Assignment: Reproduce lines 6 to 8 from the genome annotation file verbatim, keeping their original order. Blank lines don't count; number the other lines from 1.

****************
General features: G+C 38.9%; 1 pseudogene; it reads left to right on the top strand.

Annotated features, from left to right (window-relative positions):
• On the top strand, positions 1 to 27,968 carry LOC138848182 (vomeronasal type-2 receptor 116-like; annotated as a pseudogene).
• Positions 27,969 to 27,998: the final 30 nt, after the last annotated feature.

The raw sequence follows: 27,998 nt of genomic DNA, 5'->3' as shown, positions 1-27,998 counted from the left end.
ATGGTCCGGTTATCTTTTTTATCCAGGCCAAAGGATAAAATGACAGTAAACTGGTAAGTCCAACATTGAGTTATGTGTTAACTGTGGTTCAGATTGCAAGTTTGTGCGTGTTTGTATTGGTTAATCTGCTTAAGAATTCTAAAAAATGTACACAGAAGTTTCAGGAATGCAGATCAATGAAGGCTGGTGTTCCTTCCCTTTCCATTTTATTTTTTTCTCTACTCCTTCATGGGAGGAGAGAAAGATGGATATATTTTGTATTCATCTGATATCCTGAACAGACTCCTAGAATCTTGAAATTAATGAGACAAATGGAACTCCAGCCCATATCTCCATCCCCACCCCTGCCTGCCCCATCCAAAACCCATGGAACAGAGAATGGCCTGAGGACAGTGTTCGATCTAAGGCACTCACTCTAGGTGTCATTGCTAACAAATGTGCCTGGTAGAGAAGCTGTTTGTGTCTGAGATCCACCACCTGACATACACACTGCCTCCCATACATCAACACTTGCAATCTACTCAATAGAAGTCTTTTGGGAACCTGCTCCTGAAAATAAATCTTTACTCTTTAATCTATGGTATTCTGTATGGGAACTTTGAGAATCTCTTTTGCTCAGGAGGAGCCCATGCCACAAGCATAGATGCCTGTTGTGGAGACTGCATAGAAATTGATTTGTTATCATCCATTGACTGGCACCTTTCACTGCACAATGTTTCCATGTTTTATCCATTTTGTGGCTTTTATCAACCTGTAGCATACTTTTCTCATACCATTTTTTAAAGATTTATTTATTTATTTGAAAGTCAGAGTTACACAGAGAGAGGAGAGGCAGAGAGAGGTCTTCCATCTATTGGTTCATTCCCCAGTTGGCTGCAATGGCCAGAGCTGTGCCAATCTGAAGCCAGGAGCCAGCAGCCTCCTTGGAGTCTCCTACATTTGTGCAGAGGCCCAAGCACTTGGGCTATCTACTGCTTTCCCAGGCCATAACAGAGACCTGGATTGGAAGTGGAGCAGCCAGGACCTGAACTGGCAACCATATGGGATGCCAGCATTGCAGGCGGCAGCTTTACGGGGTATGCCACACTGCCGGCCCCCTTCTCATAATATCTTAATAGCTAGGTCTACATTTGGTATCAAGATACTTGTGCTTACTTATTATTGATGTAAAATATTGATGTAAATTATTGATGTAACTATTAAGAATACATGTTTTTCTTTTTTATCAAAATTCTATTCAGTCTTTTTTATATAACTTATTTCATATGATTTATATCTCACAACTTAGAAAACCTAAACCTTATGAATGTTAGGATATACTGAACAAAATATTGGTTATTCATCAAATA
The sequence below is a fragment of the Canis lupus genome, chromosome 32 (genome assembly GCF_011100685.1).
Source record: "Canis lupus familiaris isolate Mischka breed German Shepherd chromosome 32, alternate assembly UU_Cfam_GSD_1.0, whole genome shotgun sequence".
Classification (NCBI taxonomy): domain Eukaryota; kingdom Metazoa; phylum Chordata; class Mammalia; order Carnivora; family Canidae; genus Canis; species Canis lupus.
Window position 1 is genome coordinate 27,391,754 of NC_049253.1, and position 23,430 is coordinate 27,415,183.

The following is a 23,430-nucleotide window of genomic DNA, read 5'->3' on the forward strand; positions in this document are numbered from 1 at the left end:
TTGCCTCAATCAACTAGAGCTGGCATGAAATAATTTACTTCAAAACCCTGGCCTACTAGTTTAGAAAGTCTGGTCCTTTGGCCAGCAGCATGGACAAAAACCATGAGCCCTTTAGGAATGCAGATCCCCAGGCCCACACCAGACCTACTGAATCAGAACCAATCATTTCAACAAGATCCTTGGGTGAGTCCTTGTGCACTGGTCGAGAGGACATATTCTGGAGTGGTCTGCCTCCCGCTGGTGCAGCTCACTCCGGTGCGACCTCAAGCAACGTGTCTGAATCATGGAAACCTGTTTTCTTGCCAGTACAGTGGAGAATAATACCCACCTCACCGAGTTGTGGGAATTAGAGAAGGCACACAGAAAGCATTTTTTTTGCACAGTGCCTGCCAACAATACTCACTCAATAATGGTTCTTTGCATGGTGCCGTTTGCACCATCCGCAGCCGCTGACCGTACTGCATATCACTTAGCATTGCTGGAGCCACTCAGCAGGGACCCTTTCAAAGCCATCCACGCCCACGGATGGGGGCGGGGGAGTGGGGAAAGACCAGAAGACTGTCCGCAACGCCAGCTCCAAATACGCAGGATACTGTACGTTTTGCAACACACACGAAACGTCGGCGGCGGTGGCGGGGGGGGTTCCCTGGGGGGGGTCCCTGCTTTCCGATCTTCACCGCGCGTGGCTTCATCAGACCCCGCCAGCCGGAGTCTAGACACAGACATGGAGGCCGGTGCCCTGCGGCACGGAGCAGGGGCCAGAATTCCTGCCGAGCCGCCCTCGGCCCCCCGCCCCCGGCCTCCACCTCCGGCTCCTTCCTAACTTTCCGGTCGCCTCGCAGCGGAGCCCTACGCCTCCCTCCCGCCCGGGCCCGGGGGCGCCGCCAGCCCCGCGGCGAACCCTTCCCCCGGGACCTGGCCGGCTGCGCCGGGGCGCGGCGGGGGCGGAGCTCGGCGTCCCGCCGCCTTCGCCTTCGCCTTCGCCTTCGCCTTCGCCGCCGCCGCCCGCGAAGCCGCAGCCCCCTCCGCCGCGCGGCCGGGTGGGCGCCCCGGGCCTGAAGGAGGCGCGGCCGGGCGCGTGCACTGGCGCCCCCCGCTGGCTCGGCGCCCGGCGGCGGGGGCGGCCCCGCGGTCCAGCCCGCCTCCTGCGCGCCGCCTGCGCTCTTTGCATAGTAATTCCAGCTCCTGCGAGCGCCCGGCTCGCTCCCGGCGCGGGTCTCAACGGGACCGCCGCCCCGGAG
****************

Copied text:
ATGGTCCGGTTATCTTTTTTATCCAGGCCAAAGGATAAAATGACAGTAAACTGGTAAGTCCAACATTGAGTTATGTGTTAACTGTGGTTCAGATTGCAAGTTTGTGCGTGTTTGTATTGGTTAATCTGCTTAAGAATTCTAAAAAATGTACACAGAAGTTTCAGGAATGCAGATCAATGAAGGCTGGTGTTCCTTCCCTTTCCATTTTATTTTTTTCTCTACTCCTTCATGGGAGGAGAGAAAGATGGATATATTTTGTATTCATCTGATATCCTGAACAGACTCCTAGAATCTTGAAATTAATGAGACAAATGGAACTCCAGCCCATATCTCCATCCCCACCCCTGCCTGCCCCATCCAAAACCCATGGAACAGAGAATGGCCTGAGGACAGTGTTCGATCTAAGGCACTCACTCTAGGTGTCATTGCTAACAAATGTGCCTGGTAGAGAAGCTGTTTGTGTCTGAGATCCACCACCTGACATACACACTGCCTCCCATACATCAACACTTGCAATCTACTCAATAGAAGTCTTTTGGGAACCTGCTCCTGAAAATAAATCTTTACTCTTTAATCTATGGTATTCTGTATGGGAACTTTGAGAATCTCTTTTGCTCAGGAGGAGCCCATGCCACAAGCATAGATGCCTGTTGTGGAGACTGCATAGAAATTGATTTGTTATCATCCATTGACTGGCACCTTTCACTGCACAATGTTTCCATGTTTTATCCATTTTGTGGCTTTTATCAACCTGTAGCATACTTTTCTCATACCATTTTTTAAAGATTTATTTATTTATTTGAAAGTCAGAGTTACACAGAGAGAGGAGAGGCAGAGAGAGGTCTTCCATCTATTGGTTCATTCCCCAGTTGGCTGCAATGGCCAGAGCTGTGCCAATCTGAAGCCAGGAGCCAGCAGCCTCCTTGGAGTCTCCTACATTTGTGCAGAGGCCCAAGCACTTGGGCTATCTACTGCTTTCCCAGGCCATAACAGAGACCTGGATTGGAAGTGGAGCAGCCAGGACCTGAACTGGCAACCATATGGGATGCCAGCATTGCAGGCGGCAGCTTTACGGGGTATGCCACACTGCCGGCCCCCTTCTCATAATATCTTAATAGCTAGGTCTACATTTGGTATCAAGATACTTGTGCTTACTTATTATTGATGTAAAATATTGATGTAAATTATTGATGTAACTATTAAGAATACATGTTTTTCTTTTTTATCAAAATTCTATTCAGTCTTTTTTATATAACTTATTTCATATGATTTATATCTCACAACTTAGAAAACCTAAACCTTATGAATGTTAGGATATACTGAACAAAATATTGGTTATTCATCAAATA
The sequence below is a fragment of the Canis lupus genome, chromosome 32 (genome assembly GCF_011100685.1).
Source record: "Canis lupus familiaris isolate Mischka breed German Shepherd chromosome 32, alternate assembly UU_Cfam_GSD_1.0, whole genome shotgun sequence".